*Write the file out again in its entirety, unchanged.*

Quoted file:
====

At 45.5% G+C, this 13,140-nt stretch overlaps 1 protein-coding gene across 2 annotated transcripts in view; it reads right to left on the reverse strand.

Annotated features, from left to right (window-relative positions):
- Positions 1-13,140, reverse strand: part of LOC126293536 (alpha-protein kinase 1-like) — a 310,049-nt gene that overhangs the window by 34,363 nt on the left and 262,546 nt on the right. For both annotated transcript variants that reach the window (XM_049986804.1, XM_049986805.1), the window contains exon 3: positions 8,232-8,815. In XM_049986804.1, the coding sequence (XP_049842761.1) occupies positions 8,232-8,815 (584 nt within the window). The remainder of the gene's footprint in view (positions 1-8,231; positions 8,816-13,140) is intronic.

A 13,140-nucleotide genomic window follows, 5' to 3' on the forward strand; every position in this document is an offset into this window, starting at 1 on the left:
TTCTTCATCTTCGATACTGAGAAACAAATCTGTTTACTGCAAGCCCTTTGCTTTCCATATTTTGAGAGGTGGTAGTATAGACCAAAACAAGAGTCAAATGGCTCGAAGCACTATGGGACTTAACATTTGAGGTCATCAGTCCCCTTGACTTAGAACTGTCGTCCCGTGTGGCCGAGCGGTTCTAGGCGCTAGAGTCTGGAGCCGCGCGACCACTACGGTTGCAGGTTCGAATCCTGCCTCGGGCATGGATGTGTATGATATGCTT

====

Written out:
At 45.5% G+C, this 13,140-nt stretch overlaps 1 protein-coding gene across 2 annotated transcripts in view; it reads right to left on the reverse strand.

Annotated features, from left to right (window-relative positions):
- Positions 1-13,140, reverse strand: part of LOC126293536 (alpha-protein kinase 1-like) — a 310,049-nt gene that overhangs the window by 34,363 nt on the left and 262,546 nt on the right. For both annotated transcript variants that reach the window (XM_049986804.1, XM_049986805.1), the window contains exon 3: positions 8,232-8,815. In XM_049986804.1, the coding sequence (XP_049842761.1) occupies positions 8,232-8,815 (584 nt within the window). The remainder of the gene's footprint in view (positions 1-8,231; positions 8,816-13,140) is intronic.

A 13,140-nucleotide genomic window follows, 5' to 3' on the forward strand; every position in this document is an offset into this window, starting at 1 on the left:
TTCTTCATCTTCGATACTGAGAAACAAATCTGTTTACTGCAAGCCCTTTGCTTTCCATATTTTGAGAGGTGGTAGTATAGACCAAAACAAGAGTCAAATGGCTCGAAGCACTATGGGACTTAACATTTGAGGTCATCAGTCCCCTTGACTTAGAACTGTCGTCCCGTGTGGCCGAGCGGTTCTAGGCGCTAGAGTCTGGAGCCGCGCGACCACTACGGTTGCAGGTTCGAATCCTGCCTCGGGCATGGATGTGTATGATATGCTT